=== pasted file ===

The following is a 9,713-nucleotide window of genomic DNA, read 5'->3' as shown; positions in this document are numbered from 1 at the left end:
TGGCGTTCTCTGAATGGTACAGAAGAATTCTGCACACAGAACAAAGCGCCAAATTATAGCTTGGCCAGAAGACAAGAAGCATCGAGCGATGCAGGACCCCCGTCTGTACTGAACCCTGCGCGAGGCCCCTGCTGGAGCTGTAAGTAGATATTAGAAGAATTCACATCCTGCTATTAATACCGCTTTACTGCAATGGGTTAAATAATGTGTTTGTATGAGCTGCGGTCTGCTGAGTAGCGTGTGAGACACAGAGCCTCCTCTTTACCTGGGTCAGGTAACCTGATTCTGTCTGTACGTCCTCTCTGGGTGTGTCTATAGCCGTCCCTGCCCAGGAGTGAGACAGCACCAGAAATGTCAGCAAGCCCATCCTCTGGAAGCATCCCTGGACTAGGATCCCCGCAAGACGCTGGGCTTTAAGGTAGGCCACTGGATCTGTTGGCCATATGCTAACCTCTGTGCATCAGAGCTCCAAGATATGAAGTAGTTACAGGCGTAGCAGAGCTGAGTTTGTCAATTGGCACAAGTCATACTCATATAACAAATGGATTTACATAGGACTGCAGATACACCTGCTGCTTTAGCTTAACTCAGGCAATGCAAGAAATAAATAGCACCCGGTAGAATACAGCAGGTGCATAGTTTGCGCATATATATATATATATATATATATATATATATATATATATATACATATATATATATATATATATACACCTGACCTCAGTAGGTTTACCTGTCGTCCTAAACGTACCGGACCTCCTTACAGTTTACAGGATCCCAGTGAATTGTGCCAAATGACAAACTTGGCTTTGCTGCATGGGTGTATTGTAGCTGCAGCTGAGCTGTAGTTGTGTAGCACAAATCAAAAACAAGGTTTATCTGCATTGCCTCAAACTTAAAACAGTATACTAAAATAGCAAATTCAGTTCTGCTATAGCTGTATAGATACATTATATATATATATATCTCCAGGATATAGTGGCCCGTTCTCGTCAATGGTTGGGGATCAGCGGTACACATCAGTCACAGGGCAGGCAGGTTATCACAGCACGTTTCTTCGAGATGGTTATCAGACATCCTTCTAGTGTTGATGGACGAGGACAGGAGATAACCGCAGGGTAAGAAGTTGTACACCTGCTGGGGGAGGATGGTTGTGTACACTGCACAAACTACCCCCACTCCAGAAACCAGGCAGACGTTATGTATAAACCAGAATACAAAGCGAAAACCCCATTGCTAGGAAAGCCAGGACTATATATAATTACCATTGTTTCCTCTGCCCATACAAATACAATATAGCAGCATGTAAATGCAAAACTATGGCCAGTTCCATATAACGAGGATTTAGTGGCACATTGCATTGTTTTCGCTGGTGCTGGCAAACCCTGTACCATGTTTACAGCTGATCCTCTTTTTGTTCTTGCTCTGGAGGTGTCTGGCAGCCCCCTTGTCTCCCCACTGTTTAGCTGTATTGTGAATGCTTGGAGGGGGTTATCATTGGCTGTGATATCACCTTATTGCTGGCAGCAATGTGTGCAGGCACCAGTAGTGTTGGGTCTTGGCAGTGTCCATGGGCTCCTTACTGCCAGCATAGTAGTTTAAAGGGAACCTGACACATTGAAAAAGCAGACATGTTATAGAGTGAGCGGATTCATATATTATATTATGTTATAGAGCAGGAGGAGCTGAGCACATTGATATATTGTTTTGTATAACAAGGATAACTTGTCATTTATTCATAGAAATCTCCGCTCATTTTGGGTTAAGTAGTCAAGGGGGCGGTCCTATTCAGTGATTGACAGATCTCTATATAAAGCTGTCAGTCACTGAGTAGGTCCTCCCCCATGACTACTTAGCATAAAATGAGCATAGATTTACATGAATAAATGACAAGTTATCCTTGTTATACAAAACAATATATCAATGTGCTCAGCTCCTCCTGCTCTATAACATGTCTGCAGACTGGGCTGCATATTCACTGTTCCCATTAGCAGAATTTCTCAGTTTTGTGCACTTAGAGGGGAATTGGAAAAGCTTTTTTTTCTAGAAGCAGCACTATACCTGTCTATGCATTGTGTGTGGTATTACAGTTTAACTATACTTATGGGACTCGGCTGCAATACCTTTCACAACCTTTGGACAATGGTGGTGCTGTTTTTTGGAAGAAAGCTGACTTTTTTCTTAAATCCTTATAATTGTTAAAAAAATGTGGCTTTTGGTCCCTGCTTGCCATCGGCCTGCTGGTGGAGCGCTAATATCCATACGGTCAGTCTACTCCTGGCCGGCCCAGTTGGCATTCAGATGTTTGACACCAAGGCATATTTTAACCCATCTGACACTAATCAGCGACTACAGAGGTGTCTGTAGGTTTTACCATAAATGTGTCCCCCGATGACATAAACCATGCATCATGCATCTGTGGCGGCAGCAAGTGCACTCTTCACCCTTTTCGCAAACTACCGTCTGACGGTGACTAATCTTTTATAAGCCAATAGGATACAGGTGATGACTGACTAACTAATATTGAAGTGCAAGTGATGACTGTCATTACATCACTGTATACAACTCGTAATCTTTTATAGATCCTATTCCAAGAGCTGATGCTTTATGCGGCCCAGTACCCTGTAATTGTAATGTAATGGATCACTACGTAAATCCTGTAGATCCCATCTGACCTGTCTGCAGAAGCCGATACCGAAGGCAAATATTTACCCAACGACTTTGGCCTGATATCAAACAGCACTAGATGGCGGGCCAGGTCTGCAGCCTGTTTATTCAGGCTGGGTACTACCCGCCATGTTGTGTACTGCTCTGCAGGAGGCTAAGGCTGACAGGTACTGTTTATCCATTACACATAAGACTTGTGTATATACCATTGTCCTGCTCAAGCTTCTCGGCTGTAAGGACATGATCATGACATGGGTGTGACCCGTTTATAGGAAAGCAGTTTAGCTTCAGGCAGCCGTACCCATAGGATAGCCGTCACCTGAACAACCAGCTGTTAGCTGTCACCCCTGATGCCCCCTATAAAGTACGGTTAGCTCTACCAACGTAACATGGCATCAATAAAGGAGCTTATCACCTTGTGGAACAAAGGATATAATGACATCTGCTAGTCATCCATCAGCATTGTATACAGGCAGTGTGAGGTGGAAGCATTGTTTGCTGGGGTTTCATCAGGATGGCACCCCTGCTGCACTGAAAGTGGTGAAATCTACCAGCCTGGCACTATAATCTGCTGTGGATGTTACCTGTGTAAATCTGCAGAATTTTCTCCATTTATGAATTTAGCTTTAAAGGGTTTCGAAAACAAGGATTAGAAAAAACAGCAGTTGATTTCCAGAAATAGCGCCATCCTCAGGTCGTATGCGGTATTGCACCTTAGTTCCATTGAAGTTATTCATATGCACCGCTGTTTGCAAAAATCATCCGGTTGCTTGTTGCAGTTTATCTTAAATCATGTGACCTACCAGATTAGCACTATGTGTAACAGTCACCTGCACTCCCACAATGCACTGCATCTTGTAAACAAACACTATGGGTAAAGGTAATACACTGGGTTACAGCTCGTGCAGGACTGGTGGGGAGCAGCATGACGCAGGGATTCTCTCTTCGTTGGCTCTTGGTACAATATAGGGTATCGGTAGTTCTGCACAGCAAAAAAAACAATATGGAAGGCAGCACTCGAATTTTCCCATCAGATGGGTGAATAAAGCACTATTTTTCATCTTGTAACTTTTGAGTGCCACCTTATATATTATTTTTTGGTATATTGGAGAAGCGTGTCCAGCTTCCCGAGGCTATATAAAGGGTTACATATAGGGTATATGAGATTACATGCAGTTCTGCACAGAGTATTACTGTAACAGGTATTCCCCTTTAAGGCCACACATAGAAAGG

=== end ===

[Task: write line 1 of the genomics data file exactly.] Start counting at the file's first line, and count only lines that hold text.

The following is a 9,713-nucleotide window of genomic DNA, read 5'->3' as shown; positions in this document are numbered from 1 at the left end: